Napoleon Bonaparte was the most powerful man on the planet in 1808. He had conquered the known world and was implementing a global control he dubbed the Continental System. This system was a designed blockade to prevent trade and commerce to flow from Europe to Great Britain, his next target.
However, this system and series of decisions was one of the contributing factors to the weakening of Napoleon’s power. Spain and Russia were both still able to trade with Great Britain. This factor was one of the main causes that Napoleon and his French troops invaded both nations.
But the world’s greatest leader was blind to a handful of facts, which resulted in poor decisions. These decisions ultimately led to the demise of his empire.
Fact #1: Napoleon grossly underestimated the severity of the Russian winter. Terrible atrocities occurred because they were severely underprepared. His decimated troops ultimately had to retreat.
Fact #2: Napoleon sent troops to Spain, but they got caught in the Spanish War of Independence (aka the War of 1812). They were tied down, waylaid, and ultimately had to retreat.
Fact #3: He imprisoned the Pope because of the Pope's remarks and direct defiance to Napoleon's Continental System (amongst a few other factors). Things never go well when you imprison a man of God.
In reading Napoleon’s story, one thing is clear. Very few had the freedom to speak honestly into his life. And when he made these decisions, he didn’t filter the facts with logical reasoning.
In other words, as he grew more powerful, his decision making deteriorated.
"The historian Henry Adams...described power as 'a sort of tumor that ends by killing the victim’s sympathies.’” (source: The Atlantic)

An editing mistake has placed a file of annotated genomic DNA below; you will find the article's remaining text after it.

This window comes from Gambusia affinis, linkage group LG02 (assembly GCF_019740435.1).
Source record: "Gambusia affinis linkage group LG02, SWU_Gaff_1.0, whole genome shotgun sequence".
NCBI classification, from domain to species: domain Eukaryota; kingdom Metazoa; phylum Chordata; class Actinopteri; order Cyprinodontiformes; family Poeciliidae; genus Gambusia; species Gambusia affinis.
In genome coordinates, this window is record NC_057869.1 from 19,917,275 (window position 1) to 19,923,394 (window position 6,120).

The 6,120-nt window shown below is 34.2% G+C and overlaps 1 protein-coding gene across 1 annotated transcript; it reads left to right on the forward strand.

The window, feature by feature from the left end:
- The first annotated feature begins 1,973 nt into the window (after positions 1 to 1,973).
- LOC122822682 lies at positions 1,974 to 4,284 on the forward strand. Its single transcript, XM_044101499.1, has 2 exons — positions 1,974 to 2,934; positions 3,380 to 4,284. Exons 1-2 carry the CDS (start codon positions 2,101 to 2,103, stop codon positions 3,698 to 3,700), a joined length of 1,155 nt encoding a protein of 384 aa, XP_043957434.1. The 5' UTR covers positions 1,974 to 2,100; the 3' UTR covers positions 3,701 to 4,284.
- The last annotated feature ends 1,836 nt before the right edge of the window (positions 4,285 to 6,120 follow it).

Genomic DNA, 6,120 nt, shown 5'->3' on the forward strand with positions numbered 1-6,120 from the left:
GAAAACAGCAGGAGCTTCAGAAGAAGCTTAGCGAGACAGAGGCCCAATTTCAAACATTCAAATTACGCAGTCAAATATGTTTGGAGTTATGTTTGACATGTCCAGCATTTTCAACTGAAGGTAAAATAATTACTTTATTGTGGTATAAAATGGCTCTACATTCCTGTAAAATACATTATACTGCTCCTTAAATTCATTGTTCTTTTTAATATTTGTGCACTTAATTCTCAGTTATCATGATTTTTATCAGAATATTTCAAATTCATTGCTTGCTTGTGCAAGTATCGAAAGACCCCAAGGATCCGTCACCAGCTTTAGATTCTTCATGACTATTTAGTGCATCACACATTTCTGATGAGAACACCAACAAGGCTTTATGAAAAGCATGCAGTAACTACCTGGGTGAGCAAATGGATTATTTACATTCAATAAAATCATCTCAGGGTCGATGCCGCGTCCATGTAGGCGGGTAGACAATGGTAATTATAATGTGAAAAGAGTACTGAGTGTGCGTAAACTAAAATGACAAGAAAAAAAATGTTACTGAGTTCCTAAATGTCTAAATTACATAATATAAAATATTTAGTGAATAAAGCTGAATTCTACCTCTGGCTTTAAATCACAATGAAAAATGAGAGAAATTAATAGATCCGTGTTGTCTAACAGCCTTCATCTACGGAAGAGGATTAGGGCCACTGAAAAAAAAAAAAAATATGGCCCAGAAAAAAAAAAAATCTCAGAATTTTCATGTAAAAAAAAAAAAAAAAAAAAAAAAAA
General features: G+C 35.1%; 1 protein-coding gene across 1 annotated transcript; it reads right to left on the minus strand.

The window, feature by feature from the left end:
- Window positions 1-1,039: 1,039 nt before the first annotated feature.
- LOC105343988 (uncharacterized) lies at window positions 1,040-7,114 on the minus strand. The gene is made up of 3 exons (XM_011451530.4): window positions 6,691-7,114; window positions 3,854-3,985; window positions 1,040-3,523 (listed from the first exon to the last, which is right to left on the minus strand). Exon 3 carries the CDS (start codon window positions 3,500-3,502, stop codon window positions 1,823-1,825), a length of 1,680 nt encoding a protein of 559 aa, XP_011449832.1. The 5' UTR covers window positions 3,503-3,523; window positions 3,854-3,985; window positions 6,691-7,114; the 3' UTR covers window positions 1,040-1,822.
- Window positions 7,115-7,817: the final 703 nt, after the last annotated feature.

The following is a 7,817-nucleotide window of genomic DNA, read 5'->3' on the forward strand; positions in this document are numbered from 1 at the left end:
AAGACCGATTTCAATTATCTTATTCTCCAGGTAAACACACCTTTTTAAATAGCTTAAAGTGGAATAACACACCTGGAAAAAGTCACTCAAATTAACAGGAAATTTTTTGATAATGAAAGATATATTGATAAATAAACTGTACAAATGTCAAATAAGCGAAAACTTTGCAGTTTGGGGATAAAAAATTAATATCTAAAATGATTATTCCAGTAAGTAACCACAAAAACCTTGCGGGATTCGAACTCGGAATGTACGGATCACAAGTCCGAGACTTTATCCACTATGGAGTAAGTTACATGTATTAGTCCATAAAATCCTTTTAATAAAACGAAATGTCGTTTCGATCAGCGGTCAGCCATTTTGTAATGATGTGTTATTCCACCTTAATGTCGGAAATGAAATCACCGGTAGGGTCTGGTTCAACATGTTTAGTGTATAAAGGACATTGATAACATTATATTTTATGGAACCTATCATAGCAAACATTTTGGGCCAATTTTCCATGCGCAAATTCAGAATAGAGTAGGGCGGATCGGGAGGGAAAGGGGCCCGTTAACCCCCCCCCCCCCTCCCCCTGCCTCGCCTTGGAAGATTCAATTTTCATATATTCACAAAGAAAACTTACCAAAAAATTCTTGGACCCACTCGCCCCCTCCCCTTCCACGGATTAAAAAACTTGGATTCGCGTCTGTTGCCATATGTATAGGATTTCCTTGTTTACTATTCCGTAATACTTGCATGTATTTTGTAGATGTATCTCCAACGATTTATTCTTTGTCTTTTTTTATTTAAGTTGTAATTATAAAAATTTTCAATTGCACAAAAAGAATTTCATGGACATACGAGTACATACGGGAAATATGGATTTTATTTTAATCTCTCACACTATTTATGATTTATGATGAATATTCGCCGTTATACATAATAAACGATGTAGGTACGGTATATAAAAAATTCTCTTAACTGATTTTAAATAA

There was a recent, psychological study conducted by Owen Davey and published in the Harvard Business Review in 2016. Davey writes, "While people usually gain power through traits and actions that advance the interests of others, such as empathy, collaboration, openness, fairness, and sharing; when they start to feel powerful or enjoy a position of privilege, those qualities begin to fade...Power does tend to corrupt.”
“Hubris syndrome is a disorder of the possession of power, particularly power which has been associated with overwhelming success, held for a period of years and with minimal constraint on the leader.”
Power unchecked acts like a disease on the brain.
The key to fighting this disease of power?
Staying grounded and remembering times when you weren’t powerful.
I don’t think that can be done in isolation or individually. You need longstanding friends and family to guide you in this sort of coping with power.
Ask yourself, who has the freedom to speak into your life candidly? When no one else will tell you the truth, who does?
If the most powerful man in the world can experience this, and this is repeated countless times throughout history, then what makes you think you can make it on your own?
Power demands honesty and humility. Without it, it’ll corrupt you (and fast).
(photo via dennis jarvis)
Posted on September 18, 2017
by Tim & Tommy filed under